As music streaming has quickly become ubiquitous, and more readily connected to our iPhones and Sonos speakers than ever, we're relying on AI to suggest new music for us to listen to. Joe Sparrow asks if we're actually hoping for something more...


Cast the first stone

Music is different to other artforms. It can run in parallel to other activities. You can listen to music whilst doing other things - working, running, idly plucking at nasal hair - and still enjoy it to the fullest extent.

You might be re-grouting the bathroom, yet your heart can still soar at a piece of music while you’re doing it. Now, try appreciating a Tracy Emin installation on your hands and knees in the shower. Music is just different like that.

And you don't need to explain musical favourites: they just are. You should never need to explain why, to pick an example entirely at random, the debut LP by mid-90s cagoule-wearing Britpop also-rans Cast is your go-to hungover-on-a-Saturday-morning album, even though you find yourself repeatedly doing exactly that.


Harder Better Faster Stronger

So if we have firm favourites, why do we need to discover new music? Because we’re dumb, restless humans who can never get enough of anything. Also, how did you find that favourite in the first place, smart-arse?

In the past it was simple: pick a radio show, listen every day, and buy the songs you like the most. Or get a recommendation from a trusted friend: the gold standard of recommendations, almost guaranteeing a listen.

Today it’s more complicated. More and more often, we find new music when your streaming service of choice nudges us towards new songs and artists. We're happily allowing machine learning to introduce new art into our lives. And it's frankly very good at it. But what if it's not what we really want?


99 Problems?

The myriad music discovery systems are all essentially there to solve the single problem of finding the unknown-unknowns. When we say something like “I want to hear something new,” what we’re actually saying is: “I want to hear something that I will definitely like that I don’t yet know I like, or expect, or know already.” It’s a big ask.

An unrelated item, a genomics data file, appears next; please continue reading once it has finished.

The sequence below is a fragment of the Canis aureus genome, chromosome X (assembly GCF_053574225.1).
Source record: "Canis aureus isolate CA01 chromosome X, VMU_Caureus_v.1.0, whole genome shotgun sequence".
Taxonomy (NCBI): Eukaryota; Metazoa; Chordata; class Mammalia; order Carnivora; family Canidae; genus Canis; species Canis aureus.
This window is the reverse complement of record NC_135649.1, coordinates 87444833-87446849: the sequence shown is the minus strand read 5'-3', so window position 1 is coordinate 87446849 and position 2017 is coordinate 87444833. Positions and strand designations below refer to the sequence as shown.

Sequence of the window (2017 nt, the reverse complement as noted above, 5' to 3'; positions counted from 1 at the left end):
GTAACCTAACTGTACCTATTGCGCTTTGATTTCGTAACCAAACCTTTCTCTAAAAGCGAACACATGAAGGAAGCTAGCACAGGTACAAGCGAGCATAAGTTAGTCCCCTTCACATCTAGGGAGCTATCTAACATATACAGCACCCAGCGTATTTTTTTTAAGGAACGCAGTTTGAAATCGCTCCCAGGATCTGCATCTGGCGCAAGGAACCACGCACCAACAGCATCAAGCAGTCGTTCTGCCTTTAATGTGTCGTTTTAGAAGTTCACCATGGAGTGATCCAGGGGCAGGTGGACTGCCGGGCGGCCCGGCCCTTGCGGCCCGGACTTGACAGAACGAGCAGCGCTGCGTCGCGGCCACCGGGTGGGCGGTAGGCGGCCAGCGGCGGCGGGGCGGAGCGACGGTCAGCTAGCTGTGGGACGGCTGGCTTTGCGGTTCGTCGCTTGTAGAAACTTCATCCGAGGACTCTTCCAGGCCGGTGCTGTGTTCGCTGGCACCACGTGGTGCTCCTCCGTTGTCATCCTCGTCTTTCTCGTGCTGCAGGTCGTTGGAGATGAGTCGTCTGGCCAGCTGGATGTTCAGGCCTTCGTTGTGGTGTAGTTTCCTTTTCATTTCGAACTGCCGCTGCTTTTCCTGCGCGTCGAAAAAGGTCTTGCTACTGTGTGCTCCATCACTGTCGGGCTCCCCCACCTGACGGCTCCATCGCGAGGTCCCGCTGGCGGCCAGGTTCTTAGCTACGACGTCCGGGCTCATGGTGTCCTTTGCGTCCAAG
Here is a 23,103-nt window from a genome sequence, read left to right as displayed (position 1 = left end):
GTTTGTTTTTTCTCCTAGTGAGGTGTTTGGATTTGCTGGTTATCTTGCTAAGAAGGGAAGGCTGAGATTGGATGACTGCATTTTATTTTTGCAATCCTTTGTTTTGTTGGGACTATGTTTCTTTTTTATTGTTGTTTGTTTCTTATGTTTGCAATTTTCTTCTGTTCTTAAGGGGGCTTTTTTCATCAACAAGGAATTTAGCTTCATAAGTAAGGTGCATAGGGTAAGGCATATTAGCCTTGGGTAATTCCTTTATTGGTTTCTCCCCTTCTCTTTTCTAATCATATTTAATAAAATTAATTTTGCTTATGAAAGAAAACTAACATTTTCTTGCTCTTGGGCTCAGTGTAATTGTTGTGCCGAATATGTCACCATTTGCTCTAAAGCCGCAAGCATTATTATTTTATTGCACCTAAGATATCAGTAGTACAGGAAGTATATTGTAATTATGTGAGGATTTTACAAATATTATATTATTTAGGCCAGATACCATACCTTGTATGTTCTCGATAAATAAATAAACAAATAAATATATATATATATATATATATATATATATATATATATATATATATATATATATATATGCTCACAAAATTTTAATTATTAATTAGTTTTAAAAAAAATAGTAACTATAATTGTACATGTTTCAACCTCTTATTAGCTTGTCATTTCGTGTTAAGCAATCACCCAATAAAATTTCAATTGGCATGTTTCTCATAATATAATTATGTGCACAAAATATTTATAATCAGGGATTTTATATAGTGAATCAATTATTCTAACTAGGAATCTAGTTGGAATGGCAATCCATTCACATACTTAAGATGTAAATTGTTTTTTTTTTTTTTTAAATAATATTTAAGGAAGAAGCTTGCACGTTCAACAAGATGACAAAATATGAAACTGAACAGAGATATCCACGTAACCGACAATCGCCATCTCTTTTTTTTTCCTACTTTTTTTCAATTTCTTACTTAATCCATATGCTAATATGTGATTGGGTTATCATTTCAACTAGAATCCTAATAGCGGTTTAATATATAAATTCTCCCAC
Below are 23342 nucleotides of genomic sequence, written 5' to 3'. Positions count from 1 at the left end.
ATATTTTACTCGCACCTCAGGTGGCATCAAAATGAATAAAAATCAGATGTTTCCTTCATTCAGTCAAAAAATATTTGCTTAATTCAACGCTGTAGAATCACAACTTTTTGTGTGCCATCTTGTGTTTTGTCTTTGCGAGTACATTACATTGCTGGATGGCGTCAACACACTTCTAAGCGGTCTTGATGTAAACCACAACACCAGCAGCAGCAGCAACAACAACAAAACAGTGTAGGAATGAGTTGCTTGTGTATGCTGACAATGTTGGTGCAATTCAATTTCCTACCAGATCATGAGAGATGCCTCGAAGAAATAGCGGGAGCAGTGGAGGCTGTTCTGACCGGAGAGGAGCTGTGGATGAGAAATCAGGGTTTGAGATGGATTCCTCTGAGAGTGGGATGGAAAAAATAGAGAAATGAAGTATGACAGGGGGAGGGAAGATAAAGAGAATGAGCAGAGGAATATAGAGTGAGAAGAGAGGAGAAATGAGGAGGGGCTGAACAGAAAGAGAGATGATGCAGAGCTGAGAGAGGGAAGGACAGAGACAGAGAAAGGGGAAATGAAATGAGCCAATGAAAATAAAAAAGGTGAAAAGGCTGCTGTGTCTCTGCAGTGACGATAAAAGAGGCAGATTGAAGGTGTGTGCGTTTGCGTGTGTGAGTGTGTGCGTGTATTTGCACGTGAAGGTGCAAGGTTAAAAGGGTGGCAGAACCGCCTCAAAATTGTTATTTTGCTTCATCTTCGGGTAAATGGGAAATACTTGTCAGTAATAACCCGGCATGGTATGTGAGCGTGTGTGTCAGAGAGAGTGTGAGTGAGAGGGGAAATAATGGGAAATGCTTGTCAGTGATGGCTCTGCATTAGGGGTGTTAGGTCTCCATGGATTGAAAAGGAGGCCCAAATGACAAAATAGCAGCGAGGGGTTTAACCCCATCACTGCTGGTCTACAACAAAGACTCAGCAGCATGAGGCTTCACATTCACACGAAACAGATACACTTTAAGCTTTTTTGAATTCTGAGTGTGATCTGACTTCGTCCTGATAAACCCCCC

For instance: how readily will you commit to a song like The Killing Moon - the “greatest song ever written” according to the humble Ian McCulloch, the man who wrote it - if you don’t know anything about 80s UK rock music, let alone the absurdist mystique and legend that swirls about Echo and the Bunnymen like bong-smoke?

Incidentally, Ian McCulloch is right - it is the best song - but you need to arrive at that conclusion yourself. It’s this cavernous gap between opinion and fact that music-suggestion tech hopes to solve.


The vital connection is made

Music discovery is a bit different to discovering other art in other media. TV shows can be suggested on a like-for-like basis: enjoyed Game Of Thrones? Here’s another quasi-historic guts-’n'-mud TV show with dragons you can use to while away another 100 hours of your life.

One can hop between movies on the strength of a star, or books on the strength of the author. But music seems to resist simple “if you like that, you’ll like this” suggestions. Maybe it’s because pop music jiggles to life nebulous feelings as much as simply reproducing a catchy tune. Half the art of recording music is to capture lightning in a bottle: pop music is about inducing powerful emotions at will with each repeat-play.

And because big, deep emotions are at stirred, the barrier of entry is high. How do you let a new song into your heart when there are just so many of them? In the world of pop, scepticism is high, and tolerance is low. There’s a reason the best pop songs reach the chorus in the first 30 seconds - we just won’t wait any longer.

Automated music discovery systems tend to take one of two approaches: trust the wisdom of the crowd, or attempt to know you better than you know yourself.

Services that take the former approach - like The Hype Machine or Last.fm - gauge what others are listening to and suggest what you might want. They work well because there’s a tacit understanding that this method of discovery has a low hit-rate: users expect misses as well as discovering new songs they love. But that means there are built-in limitations to this approach too: most people just want the hits.

The latter system - aiming to know our own music taste better than we do - is aimed at this bigger, trickier audience. And these systems can be eerily accurate when it comes to picking the next song for you. It’s because their tendrils, analysing you and your music taste, extend further than you’d expect - into music and your listening behaviour.